New Orleans District Attorney Resigns

Listen

Loading…

Eddie Jordan, New Orleans District Attorney, cited a $3.7 million lawsuit against his office as the reason for his resignation. Reporter Gwen Filosa of the Times-Picayune details the story.

Copyright © 2007 NPR. For personal, noncommercial use only. See Terms of Use. For other uses, prior permission required.

NEAL CONAN, host:

Right now, New Orleans District Attorney Eddie Jordan is calling it quits. He resigned today, citing a $3.7 million lawsuit against his office as the reason. The case involves several former employees were fired shortly after he came to office. Jordan is African-American. The plaintiffs are white. They won their suit and alleged that they were victims of discrimination.

Last week, a federal judge refused to delay payment in the case, meaning the assets of the D.A.'s office could be seized. And that's just one of the scandals that Jordan has faced.

Gwen Filosa is a reporter with The Times-Picayune in New Orleans. She's been covering the story and joins us now from her office. And it's nice to have you on the program again.

Ms. GWEN FILOSA (Reporter, New Orleans Times Picayune): Oh, thanks for having me.

CONAN: And tell us a little bit about the details of this lawsuit against Eddie Jordan.

Ms. FILOSA: This lawsuit - it actually stemmed from one of his first official acts as district attorney. When he took over the helm in January 2003, within weeks, he fired scores of support staff workers and investigators - not a single lawyer - but people who've worked there for decades.

All of them were white except for one person who is Hispanic, but they are all replaced by black applicants. And they sued, citing a civil rights violation that race was used as a factor. And one jury found Mr. Jordan liable for discriminating and - that the initial judgment was $1.9 million. But between appeals and interests and court costs and other things, it has ballooned into 3.7 and counting.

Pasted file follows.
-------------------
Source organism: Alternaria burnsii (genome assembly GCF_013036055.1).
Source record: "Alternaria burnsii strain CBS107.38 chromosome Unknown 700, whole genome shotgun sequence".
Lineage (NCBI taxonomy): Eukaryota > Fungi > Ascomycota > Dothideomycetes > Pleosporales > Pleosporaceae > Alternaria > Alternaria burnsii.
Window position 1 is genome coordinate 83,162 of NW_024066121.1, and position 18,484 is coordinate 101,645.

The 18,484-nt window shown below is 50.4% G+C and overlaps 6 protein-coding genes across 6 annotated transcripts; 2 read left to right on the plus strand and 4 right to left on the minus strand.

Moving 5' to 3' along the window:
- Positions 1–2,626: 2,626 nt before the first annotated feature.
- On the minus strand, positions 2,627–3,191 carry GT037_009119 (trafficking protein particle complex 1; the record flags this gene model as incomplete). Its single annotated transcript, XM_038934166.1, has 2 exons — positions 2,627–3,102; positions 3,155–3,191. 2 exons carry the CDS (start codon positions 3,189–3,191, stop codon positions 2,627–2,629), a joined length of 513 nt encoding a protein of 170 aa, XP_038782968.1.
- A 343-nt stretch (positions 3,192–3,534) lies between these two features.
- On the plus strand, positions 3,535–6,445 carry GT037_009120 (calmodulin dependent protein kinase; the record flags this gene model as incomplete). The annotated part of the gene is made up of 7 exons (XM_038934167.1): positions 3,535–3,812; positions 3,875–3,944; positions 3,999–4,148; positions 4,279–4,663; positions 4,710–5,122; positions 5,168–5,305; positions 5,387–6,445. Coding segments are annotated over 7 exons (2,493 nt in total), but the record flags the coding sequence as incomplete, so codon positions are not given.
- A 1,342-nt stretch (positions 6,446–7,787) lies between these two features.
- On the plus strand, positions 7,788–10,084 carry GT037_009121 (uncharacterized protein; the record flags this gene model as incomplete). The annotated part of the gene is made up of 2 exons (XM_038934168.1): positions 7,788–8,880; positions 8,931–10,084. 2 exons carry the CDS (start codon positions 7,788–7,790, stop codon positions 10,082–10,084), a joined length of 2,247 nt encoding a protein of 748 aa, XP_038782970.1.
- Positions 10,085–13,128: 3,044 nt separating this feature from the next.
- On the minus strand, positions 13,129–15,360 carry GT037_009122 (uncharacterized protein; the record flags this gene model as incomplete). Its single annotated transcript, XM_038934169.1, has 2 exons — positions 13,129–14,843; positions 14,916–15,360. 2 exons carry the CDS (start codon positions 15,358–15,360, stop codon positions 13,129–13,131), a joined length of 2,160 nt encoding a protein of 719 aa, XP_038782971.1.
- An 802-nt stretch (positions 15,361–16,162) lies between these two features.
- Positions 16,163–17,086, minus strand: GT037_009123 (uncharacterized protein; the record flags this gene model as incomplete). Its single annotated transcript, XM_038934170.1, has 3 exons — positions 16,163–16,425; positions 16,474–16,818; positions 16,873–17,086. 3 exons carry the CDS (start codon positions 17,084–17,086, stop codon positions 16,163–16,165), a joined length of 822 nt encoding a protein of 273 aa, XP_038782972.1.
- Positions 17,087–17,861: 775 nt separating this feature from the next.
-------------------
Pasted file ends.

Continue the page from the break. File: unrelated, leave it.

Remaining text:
CONAN: And counting because fines are adding up every day that they don't pay it.

Ms. FILOSA: Correct, the interest is - this is a past due judgment right now.

CONAN: And the federal court order ordering this, they can seize the assets of the district attorney's office, no?

Ms. FILOSA: That is correct. The plaintiffs on a week ago today, on Wednesday, they filed the right court motions and got a writ. They got the legal authority to direct the U.S. Marshals Service to go in and seize anything from payroll accounts to - I mean, the order is so sweeping. It's on property land.

CONAN: And at this point, what does the mayor say about this?

Ms. FILOSA: The mayor says that Mr. Jordan's resignation changes nothing. The city can afford it. And there's still is no answer. The state - even our local delegation here, legislators say, hey, it's the city's fault. The governor is not interested in sending money.